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Managing People at Work

There are times when being a wimp can help you. “It can help you successfully navigate volatile situations, protect important relationships and get you what you want professionally,” says communication consultant Geoffrey Tumlin.

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Every manager should have an up-to-date employee manual on hand that outlines company policies and procedures.

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Managers often complain they have too much work, yet many of their employees believe that they themselves are underused and aren’t given opportunities to learn new skills. So it’s a good idea to ask yourself, “Am I delegating enough work?”

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Calling into conference calls can be a hassle under the best of circumstances, but it’s even more challenging when you are on the road. MobileDay makes it easy to join conference calls on the go.

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When a colleague takes credit for your great idea or a client suddenly moves up a deadline, your blood may feel as if it is boiling. Could such instances give you high blood pressure?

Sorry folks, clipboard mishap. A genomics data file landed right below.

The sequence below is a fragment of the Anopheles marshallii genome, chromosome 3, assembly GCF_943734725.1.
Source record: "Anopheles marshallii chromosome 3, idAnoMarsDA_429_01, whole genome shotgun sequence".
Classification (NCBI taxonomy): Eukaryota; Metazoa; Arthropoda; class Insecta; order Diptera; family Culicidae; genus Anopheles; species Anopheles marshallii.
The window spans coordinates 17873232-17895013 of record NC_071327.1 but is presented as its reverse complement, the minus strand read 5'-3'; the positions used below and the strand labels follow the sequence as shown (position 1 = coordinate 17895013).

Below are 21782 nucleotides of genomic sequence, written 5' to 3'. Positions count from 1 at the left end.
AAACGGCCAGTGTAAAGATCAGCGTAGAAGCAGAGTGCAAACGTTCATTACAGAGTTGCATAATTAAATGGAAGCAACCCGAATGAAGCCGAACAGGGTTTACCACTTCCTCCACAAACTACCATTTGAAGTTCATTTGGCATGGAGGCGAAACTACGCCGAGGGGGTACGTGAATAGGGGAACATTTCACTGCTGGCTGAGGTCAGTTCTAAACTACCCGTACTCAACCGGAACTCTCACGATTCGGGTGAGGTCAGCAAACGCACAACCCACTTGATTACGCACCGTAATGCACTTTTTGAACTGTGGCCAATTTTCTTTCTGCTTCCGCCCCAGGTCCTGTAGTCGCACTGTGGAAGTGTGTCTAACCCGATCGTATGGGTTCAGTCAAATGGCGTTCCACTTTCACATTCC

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While many managers and executives like the idea of blogging and recognize its value, the reality is that they often lose steam when it comes to implementing a blog. But getting started is not as daunting as one might think.

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The number of virtual workers in the U.S. has grown by 800% in the past five years, according to the research-advisory firm Nemertes Research. This dramatic shift in the workforce presents challenges and opportunities for managers. Here are five tips for effectively managing out-of-office team members:

 

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You might not have a lot of time to think of ways to show your appreciation to your staff. This is where iappreciate can help.

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The success of an open-door policy depends upon having a common sense set of rules and procedures, so that openness and transparency don’t lead to internal discord.

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“To get anything of importance done, a manager must delegate everything that can possibly be done by others. This is a simple fact of business life,” says Brian Tracy, author of Delegation & Supervision.

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